April 12th marks the 60th anniversary of the polio vaccine.
60 years ago, before the vaccine which saved many lives was developed, thousands of children across the globe crippled by this dangerous disease poliomyelitis.
Poliomyelitis or infantile paralysis is an infectious disease caused by poliovirus.
Jonas Salk introduced polio vaccine; it was the savior of lives. On April 12th, 1955 polio treatment was declared safe and effective and this marked a new beginning with a new goal to eradicate polio completely from the face of earth.
The funding of the March of Dimes by President Franklin Roosevelt boosted to find the cure of the disease. In a year, around 80 million people donated to the program.
The polio vaccine trail was the largest clinical trials in the history, with more than 1.8 million people participating in the trial.
Polio vaccine was developed by Salk and his team at the University of Pittsburg.
Polio trail was a success and it was declared safe, but to make the vaccine effective right number of drops should be given to the child.
Jonas Salk became a hero after he developed polio vaccine, his vaccine saved millions of children and it is still saving millions of children across the globe even after 60 years.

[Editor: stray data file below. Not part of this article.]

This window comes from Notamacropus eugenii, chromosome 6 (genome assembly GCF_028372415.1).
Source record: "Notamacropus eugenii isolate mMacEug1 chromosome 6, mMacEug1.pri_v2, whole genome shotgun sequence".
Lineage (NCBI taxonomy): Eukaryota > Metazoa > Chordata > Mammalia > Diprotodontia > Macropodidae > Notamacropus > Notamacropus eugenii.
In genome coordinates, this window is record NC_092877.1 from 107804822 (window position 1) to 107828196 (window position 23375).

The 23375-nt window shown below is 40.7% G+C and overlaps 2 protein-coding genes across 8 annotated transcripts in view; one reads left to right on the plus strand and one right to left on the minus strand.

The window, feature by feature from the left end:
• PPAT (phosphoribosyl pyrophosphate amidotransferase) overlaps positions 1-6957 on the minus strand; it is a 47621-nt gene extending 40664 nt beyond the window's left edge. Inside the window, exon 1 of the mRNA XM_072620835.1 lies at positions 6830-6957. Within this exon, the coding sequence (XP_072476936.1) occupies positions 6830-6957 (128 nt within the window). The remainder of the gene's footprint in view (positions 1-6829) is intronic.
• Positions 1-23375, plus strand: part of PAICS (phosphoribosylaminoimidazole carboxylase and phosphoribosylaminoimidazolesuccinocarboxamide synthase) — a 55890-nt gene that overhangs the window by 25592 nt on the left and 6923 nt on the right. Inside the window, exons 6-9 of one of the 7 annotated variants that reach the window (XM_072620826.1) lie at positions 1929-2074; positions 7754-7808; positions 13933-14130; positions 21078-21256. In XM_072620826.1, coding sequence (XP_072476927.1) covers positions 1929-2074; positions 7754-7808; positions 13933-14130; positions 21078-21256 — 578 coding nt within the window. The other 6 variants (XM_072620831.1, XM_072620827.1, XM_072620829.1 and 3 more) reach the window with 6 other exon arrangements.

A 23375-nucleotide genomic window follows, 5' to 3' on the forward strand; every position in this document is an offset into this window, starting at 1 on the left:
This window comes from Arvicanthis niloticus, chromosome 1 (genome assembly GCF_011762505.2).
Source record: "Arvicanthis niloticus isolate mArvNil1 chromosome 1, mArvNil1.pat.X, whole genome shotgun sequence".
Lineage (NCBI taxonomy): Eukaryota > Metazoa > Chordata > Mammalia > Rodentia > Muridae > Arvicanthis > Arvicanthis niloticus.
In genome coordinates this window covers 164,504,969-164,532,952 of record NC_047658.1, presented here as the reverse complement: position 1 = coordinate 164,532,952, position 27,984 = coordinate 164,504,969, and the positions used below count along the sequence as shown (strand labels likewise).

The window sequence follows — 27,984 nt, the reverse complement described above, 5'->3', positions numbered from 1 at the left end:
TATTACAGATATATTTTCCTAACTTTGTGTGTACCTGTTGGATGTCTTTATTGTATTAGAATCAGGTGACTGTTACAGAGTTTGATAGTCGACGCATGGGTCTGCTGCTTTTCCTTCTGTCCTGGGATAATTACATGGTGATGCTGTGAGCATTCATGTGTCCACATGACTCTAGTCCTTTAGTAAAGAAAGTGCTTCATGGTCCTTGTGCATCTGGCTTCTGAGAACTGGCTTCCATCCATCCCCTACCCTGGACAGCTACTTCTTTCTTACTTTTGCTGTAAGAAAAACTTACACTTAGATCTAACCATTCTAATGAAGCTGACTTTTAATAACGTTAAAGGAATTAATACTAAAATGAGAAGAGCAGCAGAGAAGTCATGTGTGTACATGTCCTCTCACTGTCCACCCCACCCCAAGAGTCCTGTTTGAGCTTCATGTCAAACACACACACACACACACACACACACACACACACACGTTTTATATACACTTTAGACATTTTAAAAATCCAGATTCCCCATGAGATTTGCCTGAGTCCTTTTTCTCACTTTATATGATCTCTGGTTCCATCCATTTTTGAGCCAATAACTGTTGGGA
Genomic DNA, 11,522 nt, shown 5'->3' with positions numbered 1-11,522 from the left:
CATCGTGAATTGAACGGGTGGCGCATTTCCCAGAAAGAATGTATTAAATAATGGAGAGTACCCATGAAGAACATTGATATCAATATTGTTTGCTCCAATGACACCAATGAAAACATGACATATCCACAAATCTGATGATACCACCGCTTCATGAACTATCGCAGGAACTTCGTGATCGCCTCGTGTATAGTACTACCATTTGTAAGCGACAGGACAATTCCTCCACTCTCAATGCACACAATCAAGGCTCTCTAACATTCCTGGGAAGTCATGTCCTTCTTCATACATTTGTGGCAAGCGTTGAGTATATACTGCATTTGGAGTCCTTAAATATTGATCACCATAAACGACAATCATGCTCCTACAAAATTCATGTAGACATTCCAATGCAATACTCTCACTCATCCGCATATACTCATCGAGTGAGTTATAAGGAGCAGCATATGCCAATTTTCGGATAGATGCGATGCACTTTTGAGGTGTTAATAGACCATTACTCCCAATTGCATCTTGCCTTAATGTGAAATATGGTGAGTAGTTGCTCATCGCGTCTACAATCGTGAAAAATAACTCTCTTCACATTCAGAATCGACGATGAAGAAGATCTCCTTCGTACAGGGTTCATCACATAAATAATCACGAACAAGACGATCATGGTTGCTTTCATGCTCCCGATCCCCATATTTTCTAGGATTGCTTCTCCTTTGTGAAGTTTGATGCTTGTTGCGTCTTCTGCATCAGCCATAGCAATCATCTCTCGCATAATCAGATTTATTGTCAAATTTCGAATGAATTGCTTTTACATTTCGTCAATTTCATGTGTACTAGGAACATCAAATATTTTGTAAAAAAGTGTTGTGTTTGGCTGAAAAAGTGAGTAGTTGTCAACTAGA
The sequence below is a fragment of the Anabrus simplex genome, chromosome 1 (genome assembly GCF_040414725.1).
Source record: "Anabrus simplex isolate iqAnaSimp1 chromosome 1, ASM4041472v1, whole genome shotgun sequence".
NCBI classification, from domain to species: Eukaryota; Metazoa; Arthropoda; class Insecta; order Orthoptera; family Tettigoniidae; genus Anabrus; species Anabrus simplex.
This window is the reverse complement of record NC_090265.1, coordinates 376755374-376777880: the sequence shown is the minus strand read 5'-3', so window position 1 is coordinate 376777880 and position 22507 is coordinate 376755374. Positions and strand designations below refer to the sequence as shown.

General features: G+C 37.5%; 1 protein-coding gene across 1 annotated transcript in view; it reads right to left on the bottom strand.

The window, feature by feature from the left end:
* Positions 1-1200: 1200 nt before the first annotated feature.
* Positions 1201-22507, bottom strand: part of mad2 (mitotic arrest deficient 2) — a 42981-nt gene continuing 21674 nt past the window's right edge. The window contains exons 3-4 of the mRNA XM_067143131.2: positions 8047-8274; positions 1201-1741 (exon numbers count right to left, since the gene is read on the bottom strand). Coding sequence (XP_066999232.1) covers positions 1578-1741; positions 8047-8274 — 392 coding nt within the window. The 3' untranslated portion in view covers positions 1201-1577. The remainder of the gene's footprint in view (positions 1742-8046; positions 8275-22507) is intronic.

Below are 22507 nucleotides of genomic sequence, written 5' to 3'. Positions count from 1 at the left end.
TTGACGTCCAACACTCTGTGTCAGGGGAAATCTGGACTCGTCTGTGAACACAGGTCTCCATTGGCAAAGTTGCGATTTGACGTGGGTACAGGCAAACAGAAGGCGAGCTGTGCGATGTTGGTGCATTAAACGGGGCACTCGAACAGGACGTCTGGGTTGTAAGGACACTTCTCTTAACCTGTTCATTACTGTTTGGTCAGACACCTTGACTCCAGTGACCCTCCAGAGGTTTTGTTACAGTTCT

Salk was invited to White House.
During those times, there were at least 50,000 children with polio, some of them survived but left paralyzed, some of them died.
Since then, the goal is to eradicate polio; World Health Organization and National Health Organization are trying to pursue the goal. In every country polio has been eradicated except Pakistan, where 21 new cases of polio have been reported.
World Health Organization expects zero polio cases by 2018.
This is not an easy goal but when teamed up it is possible, United Nations Children’s Fund, World Health Organization, Rotary International, U.S. Centers for Disease Control and Prevention and Bill and Melinda Gates Foundation with hundreds of volunteers are running vaccination drive, vaccination clinics and some are doing door to door campaign so that not even a single child is left.